The aim of this study was to compare anthropometry and food intake patterns in bus drivers working during the day and night. One hundred and fifty males (81 night workers and 69 day workers) participated in the study. Dietary intake was assessed using a validated semi-quantitative food frequency questionnaire. Measurements of height, weight, waist circumference (WC), systolic and diastolic blood pressure, blood glucose, and lipid profile were obtained. A significant difference between groups was observed for mean WC (98.5 ± 10.7 cm in day workers versus 103.2 ± 9.7 cm in night workers; p 0.005). Night workers had higher prevalence of being overweight and obese (BMI 25 kg/m2) than day workers (78.2% day workers versus 90.2% night workers; p 0.004) and increased WC (494 cm) (72.4% day workers versus 86.4% night workers; p 0.03). Significant differences were found for meat consumption (2.3 servings ±0.9 for night workers versus 2.0 servings ±0.7 day workers, p 0.04) and fruit intake (0.9 servings ±0.4 for night workers versus 0.7 servings for day workers ±0.5; p 0.006). Night workers had a lower intake of vegetables than recommended compared to day workers (100 versus 92.7%, respectively, p 0.01) and higher intake of oil (40.7 versus 24.6%, p 0.03). Multivariate logistic regression analysis indicated that night work was associated with being overweight (OR 2.94, 95% IC: 1.14–7.66, p 0.03) and abnormal values of WC (OR 2.82, 95% IC: 1.20–6.69, p 0.009) after adjusting for potential confounders. It is concluded that night workers had a higher prevalence and risk of being overweight/obese and increased WC compared with day workers.

Night workers also presented a higher proportion of inappropriate intakes of food groups when compared to day workers, even though both groups were eating poor diets. These results demonstrate the need of lifestyle-intervention programs in these workers.

1.1 Background of the Study
19:00 and 6:00 h (Monk & Folkard, 1992) and often refers to an arrangement of alternating day shifts, evening shifts and/or night shifts. Regarding the night shifts, most of working hours take place between 22:00 and 6:00 h (Akerstedt, 1998). Recent evidence has shown that shift work affects 420% of the working population in the world (De Bacquer et al., 2009). No comparative data are available for the total population of Brazil, but research performed in the area around the city of Sao Paulo has suggested that 11% of the working population does shift work (Fischer et al., 1995).

Evidence from the literature indicates that night work is associated with several health problems, including metabolic and nutritional disorders such as diabetes (Dochi et al. 2009; Guo et al., 2013; Karlsson et al., 2003; Pietroiusti et al., 2010), dyslipidemias (Karlsson et al., 2001; Monk & Buysse, 2013; Romon et al., 1992), metabolic syndrome (Esquirol et al., 2009; Li et al., 2011; Lin et al., 2009; Pietroiusti et al., 2010; Szosland, 2010) and, particularly, obesity (Amani & Gill, 2013; Di Lorenzo et al., 2003; Karlsson et al., 2001; van Amelsvoort et al., 1999).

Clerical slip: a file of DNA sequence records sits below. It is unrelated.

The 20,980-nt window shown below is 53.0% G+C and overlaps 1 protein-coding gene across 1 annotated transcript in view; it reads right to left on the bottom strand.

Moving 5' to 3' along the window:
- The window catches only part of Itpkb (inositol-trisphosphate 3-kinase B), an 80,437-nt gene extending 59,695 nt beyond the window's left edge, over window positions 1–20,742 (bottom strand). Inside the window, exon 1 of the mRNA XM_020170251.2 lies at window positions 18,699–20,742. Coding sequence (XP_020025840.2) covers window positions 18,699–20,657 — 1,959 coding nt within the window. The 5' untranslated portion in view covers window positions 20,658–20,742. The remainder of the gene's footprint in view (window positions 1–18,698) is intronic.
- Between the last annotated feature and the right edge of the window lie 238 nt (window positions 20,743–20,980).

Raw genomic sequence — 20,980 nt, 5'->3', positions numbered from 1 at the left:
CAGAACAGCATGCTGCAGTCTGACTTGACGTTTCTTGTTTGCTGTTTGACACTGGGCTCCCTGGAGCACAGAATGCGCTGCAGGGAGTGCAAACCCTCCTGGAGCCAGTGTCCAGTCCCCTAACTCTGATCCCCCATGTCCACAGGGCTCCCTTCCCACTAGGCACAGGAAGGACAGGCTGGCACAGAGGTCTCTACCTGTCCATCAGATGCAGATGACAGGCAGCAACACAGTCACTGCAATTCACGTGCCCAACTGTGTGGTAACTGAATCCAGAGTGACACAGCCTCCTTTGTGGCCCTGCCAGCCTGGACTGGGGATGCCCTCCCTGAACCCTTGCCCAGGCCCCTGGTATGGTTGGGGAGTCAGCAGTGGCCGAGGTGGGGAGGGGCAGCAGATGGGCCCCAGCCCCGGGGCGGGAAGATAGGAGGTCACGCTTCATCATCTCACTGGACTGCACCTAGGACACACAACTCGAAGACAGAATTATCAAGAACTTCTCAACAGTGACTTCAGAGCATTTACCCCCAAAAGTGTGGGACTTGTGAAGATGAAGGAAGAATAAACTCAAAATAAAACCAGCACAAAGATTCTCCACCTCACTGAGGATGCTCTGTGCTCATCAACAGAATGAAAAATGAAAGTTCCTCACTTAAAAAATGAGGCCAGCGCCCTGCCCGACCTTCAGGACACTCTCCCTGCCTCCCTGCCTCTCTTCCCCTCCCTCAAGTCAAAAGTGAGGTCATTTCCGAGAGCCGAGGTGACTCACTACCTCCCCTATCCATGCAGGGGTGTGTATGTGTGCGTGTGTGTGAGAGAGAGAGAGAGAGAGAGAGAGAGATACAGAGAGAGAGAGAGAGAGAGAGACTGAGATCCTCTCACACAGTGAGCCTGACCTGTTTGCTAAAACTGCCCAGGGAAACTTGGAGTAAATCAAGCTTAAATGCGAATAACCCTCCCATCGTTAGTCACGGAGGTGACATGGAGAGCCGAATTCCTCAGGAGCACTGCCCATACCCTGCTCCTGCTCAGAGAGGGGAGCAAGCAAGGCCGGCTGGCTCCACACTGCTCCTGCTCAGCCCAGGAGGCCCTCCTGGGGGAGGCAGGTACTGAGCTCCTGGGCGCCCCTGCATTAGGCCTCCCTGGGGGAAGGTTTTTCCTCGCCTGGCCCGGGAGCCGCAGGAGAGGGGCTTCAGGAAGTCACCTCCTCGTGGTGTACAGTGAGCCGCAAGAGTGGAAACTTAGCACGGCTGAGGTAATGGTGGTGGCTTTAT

Weight gain in these workers has been associated with several mechanisms, including poor diet (Geliebter et al., 2000; Mota et al., 2013), sedentary lifestyle (French et al., 1994; Mota et al., 2013), short sleep duration (Macagnan et al., 2012; Mota et al., 2013) and desyn- chronization of circadian rhythms (McDonald et al., 2013). From the nutritional point of the view, it has been reported that shift workers exhibit an altered nutritional intake (De Assis et al., 2003a; Mota et al., 2013; Pasqua & Moreno, 2004; Waterhouse et al., 2003), including an excessive number of eating events per day (De Assis et al., 2003b), high calorie intake (French et al., 1994), and increased consumption of saturated fat and foods with a high glycemic index (Di Lorenzo et al., 2003).

Studies have demonstrated that workers from the transportation industry also present high proportions of being overweight and obese (Hirata et al., 2012; Winkleby et al., 1988), but these findings have been associated weight gain with shift work. Nevertheless, overweight and obese individuals have presented higher rates of mortality, morbidity and absenteeism rates due to their adiposity (Hirata et al., 2012; Winkleby et al., 1988). A study carried out in USA and involving4600 000 workers found the highest prevalence of obesity among male employees who worked in highway transportation services (31.7%) (Caban et al., 2005). In Brazil, Hirata et al. (2012) found that over half the population of drivers (57.5%) was characterized as overweight and ~20% was considered obese, 77.5% of the total sample having excess weight.

Although a few studies suggest that professional drivers have dietary habits that predispose towards obesity (Cavagioni, 2006; Marqueze et al., 2012), the qualitative food intake patterns of drivers on different work schedules is poorly described in the literature. Based on this, the hypothesis of this study is that bus drivers who work at night exhibit a poor diet and higher proportions of obesity when compared with those who work in the daytime. Thus, the aim of this study was to compare anthropometry and food intake patterns of bus drivers working during the day or night.

Nutrition forms the foundation for human health and development across all stages of the life course. Almost one in three people on the planet grapple with a lack of adequate nutrition, making this one of the most devastating problems to face the global community. (WHO, 2015). Adequate nutrition in an individual is important for both current and future health, as this period is perhaps the only window of opportunity for the catch-up nutrition needed to prevent a vicious inter-generational effect of malnutrition World Health Organization, (WHO, 2015). According to WHO in 2014, every country in the world is affected by one or more forms of malnutrition. Combating malnutrition in all it forms is one of the greatest global health challenges. Around 45% of death among individuals are linked to undernutrition. These mostly occur in low and middle-income countries. At the same time, in these countries, rates of overweight and obesity are rising (United Nation, 2012). Also, malnutrition increases health care costs, reduces productivity and lows economic growth, which can perpetuate a cycle of poverty and ill-health (WHO, 2014).

Globally, people are consuming foods and drinks that are more energy dense (high in sugar and fats), and engaging in less physical activity. Unhealthy diet and poor nutrition are among the top risk factors for diet -related non-communicable diseases (NCDs) such as cardiovascular disease, certain cancers, and diabetes globally (United Nation, 2016). Unhealthy eating habits have contributed to the obesity epidemic in the United States: about one-third of U.S. adults (33.8%) are obese and approximately 17% (or 12.5 million) of college Bus drivers are obese (Centre for Diseases Control, 2011).